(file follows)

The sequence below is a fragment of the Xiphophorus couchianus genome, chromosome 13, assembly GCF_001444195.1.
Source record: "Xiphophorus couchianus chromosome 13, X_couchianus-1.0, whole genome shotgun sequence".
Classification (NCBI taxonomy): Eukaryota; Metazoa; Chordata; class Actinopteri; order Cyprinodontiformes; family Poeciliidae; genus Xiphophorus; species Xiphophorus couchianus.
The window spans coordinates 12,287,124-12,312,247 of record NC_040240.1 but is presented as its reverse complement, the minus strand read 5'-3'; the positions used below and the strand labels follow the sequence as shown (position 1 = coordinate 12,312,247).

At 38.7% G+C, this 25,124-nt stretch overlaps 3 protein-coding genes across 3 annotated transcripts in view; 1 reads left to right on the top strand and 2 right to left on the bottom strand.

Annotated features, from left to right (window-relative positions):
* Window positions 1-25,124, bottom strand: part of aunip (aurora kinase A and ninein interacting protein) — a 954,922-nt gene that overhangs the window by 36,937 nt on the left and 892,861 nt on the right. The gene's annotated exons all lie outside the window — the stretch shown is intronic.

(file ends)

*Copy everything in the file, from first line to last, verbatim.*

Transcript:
The sequence below is a fragment of the Xiphophorus couchianus genome, chromosome 13, assembly GCF_001444195.1.
Source record: "Xiphophorus couchianus chromosome 13, X_couchianus-1.0, whole genome shotgun sequence".
Classification (NCBI taxonomy): Eukaryota; Metazoa; Chordata; class Actinopteri; order Cyprinodontiformes; family Poeciliidae; genus Xiphophorus; species Xiphophorus couchianus.
The window spans coordinates 12,287,124-12,312,247 of record NC_040240.1 but is presented as its reverse complement, the minus strand read 5'-3'; the positions used below and the strand labels follow the sequence as shown (position 1 = coordinate 12,312,247).

At 38.7% G+C, this 25,124-nt stretch overlaps 3 protein-coding genes across 3 annotated transcripts in view; 1 reads left to right on the top strand and 2 right to left on the bottom strand.

Annotated features, from left to right (window-relative positions):
* Window positions 1-25,124, bottom strand: part of aunip (aurora kinase A and ninein interacting protein) — a 954,922-nt gene that overhangs the window by 36,937 nt on the left and 892,861 nt on the right. The gene's annotated exons all lie outside the window — the stretch shown is intronic.